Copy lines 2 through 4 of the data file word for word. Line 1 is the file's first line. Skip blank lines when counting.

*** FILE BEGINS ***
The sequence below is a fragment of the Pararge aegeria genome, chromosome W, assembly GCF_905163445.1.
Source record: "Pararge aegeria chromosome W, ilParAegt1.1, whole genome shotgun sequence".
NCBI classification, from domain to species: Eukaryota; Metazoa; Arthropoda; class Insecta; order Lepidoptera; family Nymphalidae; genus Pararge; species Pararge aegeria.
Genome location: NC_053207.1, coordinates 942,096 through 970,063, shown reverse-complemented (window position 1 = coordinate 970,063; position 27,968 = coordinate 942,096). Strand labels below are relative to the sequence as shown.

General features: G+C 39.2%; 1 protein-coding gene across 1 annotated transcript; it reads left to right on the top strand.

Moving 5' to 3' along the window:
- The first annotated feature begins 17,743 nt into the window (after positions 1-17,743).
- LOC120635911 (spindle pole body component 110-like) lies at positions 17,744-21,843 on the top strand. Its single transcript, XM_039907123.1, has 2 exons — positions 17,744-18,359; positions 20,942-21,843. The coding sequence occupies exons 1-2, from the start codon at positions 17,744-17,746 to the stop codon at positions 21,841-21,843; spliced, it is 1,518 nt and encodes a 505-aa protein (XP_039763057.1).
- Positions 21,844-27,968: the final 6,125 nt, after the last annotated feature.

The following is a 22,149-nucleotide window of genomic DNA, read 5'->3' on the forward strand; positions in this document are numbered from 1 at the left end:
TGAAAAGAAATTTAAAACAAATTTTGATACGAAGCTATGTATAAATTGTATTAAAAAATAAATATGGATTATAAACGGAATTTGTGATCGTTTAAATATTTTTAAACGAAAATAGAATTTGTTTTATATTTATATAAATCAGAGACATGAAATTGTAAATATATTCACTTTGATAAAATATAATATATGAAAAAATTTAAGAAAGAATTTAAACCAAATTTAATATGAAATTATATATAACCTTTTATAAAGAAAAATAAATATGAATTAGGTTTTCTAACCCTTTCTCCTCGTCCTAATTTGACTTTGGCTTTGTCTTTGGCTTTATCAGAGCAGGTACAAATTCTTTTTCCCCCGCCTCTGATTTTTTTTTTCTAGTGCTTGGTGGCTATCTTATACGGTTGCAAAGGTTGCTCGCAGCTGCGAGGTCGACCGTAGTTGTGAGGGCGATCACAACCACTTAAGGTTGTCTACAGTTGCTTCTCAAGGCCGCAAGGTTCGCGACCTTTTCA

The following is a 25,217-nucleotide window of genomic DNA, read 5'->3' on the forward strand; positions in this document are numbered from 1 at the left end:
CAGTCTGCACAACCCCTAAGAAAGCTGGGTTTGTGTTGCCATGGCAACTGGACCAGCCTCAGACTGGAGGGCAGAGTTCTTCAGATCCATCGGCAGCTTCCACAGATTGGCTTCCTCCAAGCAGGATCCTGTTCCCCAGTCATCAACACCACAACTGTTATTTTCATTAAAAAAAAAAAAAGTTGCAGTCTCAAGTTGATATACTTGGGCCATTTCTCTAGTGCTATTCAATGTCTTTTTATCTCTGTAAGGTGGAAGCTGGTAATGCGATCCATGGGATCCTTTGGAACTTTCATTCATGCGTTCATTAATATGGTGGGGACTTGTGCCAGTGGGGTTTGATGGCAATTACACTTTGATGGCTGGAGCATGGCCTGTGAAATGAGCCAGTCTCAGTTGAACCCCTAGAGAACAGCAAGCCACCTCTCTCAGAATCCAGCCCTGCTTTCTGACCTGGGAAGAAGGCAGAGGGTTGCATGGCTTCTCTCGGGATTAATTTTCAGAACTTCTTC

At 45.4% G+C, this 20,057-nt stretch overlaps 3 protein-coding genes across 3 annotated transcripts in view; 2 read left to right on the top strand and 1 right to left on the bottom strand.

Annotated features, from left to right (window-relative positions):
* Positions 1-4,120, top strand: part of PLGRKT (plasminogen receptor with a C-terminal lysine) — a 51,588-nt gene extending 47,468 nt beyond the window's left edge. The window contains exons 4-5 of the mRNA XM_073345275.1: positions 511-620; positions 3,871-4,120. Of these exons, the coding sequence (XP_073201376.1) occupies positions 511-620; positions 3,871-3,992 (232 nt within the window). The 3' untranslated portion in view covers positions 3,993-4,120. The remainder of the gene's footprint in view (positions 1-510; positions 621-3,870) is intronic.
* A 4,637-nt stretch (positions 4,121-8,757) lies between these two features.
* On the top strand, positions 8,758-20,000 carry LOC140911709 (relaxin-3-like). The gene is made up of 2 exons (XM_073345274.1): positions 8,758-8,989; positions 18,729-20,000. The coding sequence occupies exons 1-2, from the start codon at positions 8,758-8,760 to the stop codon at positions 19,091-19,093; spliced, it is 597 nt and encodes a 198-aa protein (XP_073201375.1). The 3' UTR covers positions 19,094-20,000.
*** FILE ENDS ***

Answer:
Source record: "Pararge aegeria chromosome W, ilParAegt1.1, whole genome shotgun sequence".
NCBI classification, from domain to species: Eukaryota; Metazoa; Arthropoda; class Insecta; order Lepidoptera; family Nymphalidae; genus Pararge; species Pararge aegeria.
Genome location: NC_053207.1, coordinates 942,096 through 970,063, shown reverse-complemented (window position 1 = coordinate 970,063; position 27,968 = coordinate 942,096). Strand labels below are relative to the sequence as shown.